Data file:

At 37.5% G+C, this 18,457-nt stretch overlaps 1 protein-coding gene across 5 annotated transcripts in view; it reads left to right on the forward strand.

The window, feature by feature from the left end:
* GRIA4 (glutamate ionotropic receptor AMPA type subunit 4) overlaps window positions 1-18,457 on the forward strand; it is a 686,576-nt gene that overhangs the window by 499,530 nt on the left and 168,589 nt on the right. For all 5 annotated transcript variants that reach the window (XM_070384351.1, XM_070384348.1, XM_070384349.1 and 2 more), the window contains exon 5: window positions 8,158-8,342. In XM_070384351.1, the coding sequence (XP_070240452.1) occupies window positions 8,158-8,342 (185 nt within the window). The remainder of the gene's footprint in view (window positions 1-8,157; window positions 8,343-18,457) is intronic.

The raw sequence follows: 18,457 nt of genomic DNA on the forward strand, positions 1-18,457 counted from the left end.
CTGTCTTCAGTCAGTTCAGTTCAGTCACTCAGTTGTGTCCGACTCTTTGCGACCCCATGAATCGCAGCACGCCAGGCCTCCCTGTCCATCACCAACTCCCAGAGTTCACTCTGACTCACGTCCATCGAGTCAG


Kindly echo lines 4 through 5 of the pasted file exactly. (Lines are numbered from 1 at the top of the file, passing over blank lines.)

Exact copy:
The raw sequence follows: 18,457 nt of genomic DNA on the forward strand, positions 1-18,457 counted from the left end.
CTGTCTTCAGTCAGTTCAGTTCAGTCACTCAGTTGTGTCCGACTCTTTGCGACCCCATGAATCGCAGCACGCCAGGCCTCCCTGTCCATCACCAACTCCCAGAGTTCACTCTGACTCACGTCCATCGAGTCAG